Simon Birmingham: Well, it is a great concern in relation to two Australians, and we would wish to see the Rafah border crossing between southern Gaza and Egypt opened and opened in a way that enables those foreign citizens, including Australian citizens, to be able to safely leave and also to see humanitarian assistance get into Gaza. Now, there are international efforts from a range of countries being undertaken there, and we fully support Australia’s engagement with Middle East nations, along with that of the United States and all others, to try to negotiate progress there. One of the things that may help to achieve progress, in terms of the different parties to discussions, would be if Hamas released the hostages that it continues to hold. We shouldn’t forget that those Hamas claims to still have hostages. There were around 150 claimed to be held. Of course, some of those may tragically be dead now, but those hostages should be released and that would be the type of gesture and step that may help to progress discussions. And of course, it is the very least that Hamas, who claims to be the government and representative of the people of Gaza. Now it is no effective representative of the people of Gaza, but it claims to be and the least it could do is to release those hostages as perhaps a step to help, to get outcomes that could open that border crossing and secure the flow of aid, humanitarian assistance into Gaza, and enable those Australians and other foreign nationals to exit safely.
Patricia Karvelas: Just before I let you go, Simon Birmingham, you were overseas during the last period of the Voice referendum and now you’re back. I want to ask you what you make of the result, particularly as a leading moderate, which is, you know, a description that I don’t think you’ve ever contested but, in the Coalition, in the Liberal Party. What do you make of the results, particularly in those once Liberal seats, those teal seats that voted yes?
Simon Birmingham: Well, I think the result overall, with some 61% of Australians voting no, is a very clear and emphatic result. Just by way of comparison, at the last federal election, only 32% of Australians gave a first preference vote to the Liberal Party. Yet in this referendum, 61% of Australians voted no. So the outcome is far, far bigger and more decisive than any one party or its position that it took. Equally, the outcome, I think, should not be read greatly into electoral contests across the country. In no way do I think all of those 61% are about to vote for the Liberal Party. Clearly, we will have to present our policies, our plans for the future, in a positive light at the next election, to be able to secure even just a fraction of those votes to achieve a potential change of government.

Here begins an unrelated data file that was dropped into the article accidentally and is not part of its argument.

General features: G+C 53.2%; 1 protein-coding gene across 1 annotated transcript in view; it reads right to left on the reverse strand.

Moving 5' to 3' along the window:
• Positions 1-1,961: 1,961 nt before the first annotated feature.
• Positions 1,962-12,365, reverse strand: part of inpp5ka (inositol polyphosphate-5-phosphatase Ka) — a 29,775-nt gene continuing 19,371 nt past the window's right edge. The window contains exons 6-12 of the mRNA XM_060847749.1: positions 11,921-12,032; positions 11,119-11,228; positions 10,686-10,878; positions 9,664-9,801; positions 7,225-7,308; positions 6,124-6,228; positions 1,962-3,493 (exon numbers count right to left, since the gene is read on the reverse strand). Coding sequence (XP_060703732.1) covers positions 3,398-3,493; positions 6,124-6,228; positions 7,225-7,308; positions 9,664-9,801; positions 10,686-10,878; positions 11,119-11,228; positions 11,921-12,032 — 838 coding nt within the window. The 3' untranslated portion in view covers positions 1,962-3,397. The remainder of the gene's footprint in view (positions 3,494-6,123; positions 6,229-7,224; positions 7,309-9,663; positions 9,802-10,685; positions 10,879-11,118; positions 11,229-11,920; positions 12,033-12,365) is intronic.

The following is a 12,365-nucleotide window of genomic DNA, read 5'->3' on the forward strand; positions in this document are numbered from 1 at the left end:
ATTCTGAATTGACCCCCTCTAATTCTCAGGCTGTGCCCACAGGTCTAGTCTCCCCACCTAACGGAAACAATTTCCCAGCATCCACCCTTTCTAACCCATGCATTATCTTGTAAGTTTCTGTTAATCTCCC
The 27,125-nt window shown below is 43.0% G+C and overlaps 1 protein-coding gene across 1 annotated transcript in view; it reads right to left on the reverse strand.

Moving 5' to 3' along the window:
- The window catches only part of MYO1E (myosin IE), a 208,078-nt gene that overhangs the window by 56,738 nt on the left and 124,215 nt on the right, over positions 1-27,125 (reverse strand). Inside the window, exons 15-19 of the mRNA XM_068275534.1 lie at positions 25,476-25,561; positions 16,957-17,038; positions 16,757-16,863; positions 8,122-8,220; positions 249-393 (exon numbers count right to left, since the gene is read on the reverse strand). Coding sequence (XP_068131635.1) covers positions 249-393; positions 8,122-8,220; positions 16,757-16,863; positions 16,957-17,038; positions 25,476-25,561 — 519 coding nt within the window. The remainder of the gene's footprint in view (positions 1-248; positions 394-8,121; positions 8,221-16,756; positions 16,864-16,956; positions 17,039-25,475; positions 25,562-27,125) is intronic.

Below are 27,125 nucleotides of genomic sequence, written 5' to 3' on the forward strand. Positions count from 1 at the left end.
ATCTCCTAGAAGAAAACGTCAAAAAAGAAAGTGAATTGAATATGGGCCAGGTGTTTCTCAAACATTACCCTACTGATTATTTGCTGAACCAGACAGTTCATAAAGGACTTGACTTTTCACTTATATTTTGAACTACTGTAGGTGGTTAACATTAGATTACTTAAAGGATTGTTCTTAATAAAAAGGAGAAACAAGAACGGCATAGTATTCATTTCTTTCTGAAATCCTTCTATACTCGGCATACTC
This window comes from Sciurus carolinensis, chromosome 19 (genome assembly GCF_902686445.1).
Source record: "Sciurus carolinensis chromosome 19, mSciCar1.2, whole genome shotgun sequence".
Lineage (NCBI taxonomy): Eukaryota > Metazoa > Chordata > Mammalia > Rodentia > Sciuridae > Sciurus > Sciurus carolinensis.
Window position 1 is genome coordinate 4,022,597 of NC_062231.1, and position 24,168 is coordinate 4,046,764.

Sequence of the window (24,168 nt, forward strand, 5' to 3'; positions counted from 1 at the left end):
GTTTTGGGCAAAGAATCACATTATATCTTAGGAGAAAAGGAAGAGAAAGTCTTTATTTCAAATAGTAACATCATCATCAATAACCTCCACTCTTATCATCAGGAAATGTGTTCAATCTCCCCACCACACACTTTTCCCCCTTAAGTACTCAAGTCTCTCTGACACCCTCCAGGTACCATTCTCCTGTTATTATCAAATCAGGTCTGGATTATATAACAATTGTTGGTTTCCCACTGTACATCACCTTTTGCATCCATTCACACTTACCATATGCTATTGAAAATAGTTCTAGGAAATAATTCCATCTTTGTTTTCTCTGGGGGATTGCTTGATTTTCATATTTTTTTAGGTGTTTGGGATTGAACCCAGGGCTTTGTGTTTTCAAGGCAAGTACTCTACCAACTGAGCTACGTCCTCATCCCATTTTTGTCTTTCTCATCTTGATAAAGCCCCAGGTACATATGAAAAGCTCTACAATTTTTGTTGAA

Patricia Karvelas: That’s right.
Simon Birmingham: But yes, there are then seat by seat propositions to be looked at carefully and to be understood. And there will be time over the coming weeks, months and 18 months leading up to the next election to look carefully at what type of policies and positions are put across the country from a party perspective, to be able to secure a change of government, and of course, to send a strong contrast to-
Patricia Karvelas: But does it demonstrate, though, that it will be hard for your messages to resonate in those seats that you wanted to recapture?
Simon Birmingham: No seat that you lose is ever hard to win back, and historically, it is even harder to win seats back from independents.
Patricia Karvelas: Does this make it harder?
Simon Birmingham: So, it was already very hard-
Patricia Karvelas: But does it make it harder on this key issue?
Simon Birmingham: I don’t know that this in particular makes it harder. It was already harder because historically the evidence is there that it is harder to win seats back from independents than it is to win them back from major parties. This creates, indeed, a further analysis for the party to have to look at carefully in terms of messaging into those key seats and the types of positions that we take in relation to those seats. But we have to respect and well and truly recognise there was a huge national vote, and the government made catastrophic failures in the way in which it went about putting this to the Australian people. Fatal mistakes in terms of not detailing its model, not compromising when concerns were raised about the scope of the proposed constitutional questions, not choosing to separate the questions of recognition and Voice. All of those different decisions of the Albanese government contributed to a situation that saw this enormous failure.
Patricia Karvelas: We are out of time. Thank you so much for joining us.
Simon Birmingham: Thanks, Patricia. My pleasure.